Copy and paste the following code to your R Studio platform or R version:

# Matrices and Frequency Tables
library(datasets)
object.size(mtcars)
mt.cars.mat <- as.matrix(mtcars)
object.size(mt.cars.mat)
# This is the second most important difference between a matrix and a data frame (size)
# The first one is that a data frame can contain columns of different types

# Create a matrix from scratch
m1 <- matrix(1:100, ncol = 5)
head(m1)
class(m1)

# Notice the difference
m1 <- matrix(1:100, ncol = 5, byrow = TRUE)
head(m1)

dim(m1)

# Subsetting is the same as in the data frames
m1[ ,c(1,2)]
m1[1:5, c(1,2,3)]

# Getting the diagonal elements
diag(m1)

# Nice functionalities with aggregate functions
# (they are avaialable in data frames as well)
rowSums(m1)
rowMeans(m1)
colSums(m1)
colMeans(m1)
cumsum(m1)

head(mtcars)
# Count the different frequencies of the cyl column
table(mtcars$cyl)
tb <- table(mtcars$cyl, mtcars$vs)
tb
class(tb)

# In this way, we can see the gear per cyl
# The first argument goes into the columns of the resulted table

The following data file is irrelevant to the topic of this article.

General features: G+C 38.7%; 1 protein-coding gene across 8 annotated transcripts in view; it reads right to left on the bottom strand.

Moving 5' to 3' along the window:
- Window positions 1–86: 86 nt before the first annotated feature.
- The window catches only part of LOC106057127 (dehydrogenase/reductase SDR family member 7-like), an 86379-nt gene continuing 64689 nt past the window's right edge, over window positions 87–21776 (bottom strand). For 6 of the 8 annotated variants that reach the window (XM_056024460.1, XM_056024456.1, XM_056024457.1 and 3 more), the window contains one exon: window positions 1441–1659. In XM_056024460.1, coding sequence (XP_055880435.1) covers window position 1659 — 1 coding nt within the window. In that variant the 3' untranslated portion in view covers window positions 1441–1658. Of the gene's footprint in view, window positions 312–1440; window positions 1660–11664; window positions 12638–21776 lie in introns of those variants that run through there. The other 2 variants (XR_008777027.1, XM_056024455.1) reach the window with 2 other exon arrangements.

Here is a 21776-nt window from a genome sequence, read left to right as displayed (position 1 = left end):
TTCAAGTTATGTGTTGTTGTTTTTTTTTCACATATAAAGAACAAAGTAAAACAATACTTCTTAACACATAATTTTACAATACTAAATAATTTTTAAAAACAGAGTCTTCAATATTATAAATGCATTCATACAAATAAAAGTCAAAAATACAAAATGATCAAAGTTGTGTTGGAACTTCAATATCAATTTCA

table(mtcars$cyl, mtcars$gear)
# Let’s automate the solution
tb <- table(mtcars$cyl, mtcars$gear)
result <- as.data.frame.matrix(tb)
result

# Suppose we search for the intersection of 6 cylinders and 4 gears
result[rownames(result) == “6”, “4”]

# Merging data frames
set.seed(100)
df1 <- data.frame(FruitId = c(1:10),
Subject = sample(c(“Apple”, “Banana”, “Mongo”), 10, replace = TRUE))
df1

df2 <- data.frame(FruitNum = c(2,4,6,12),
Cuisine = sample(c(“Chinese”, “Mexican”, “Italian”), 4, replace = TRUE))
df2

merge(df1, df2, by.x = “FruitId”, by.y = “FruitNum”)

# By default, we get the rows that are common (inner join)
# there are other types of join, like outer, right, or left,
# where we keep all rows, all rows from the right data set
# all rows from the left data set, respectively:

merge(df1, df2, by.x = “FruitId”, by.y = “FruitNum”, all = TRUE)
merge(df1, df2, by.x = “FruitId”, by.y = “FruitNum”, all.y = TRUE)
merge(df1, df2, by.x = “FruitId”, by.y = “FruitNum”, all.x = TRUE)

Posted by Dimitris

Leave a Reply

Fill in your details below or click an icon to log in:

WordPress.com Logo

You are commenting using your WordPress.com account. Log Out /  Change )

Google+ photo

You are commenting using your Google+ account. Log Out /  Change )

Twitter picture

You are commenting using your Twitter account. Log Out /  Change )

Facebook photo

You are commenting using your Facebook account. Log Out /  Change )

w

Connecting to %s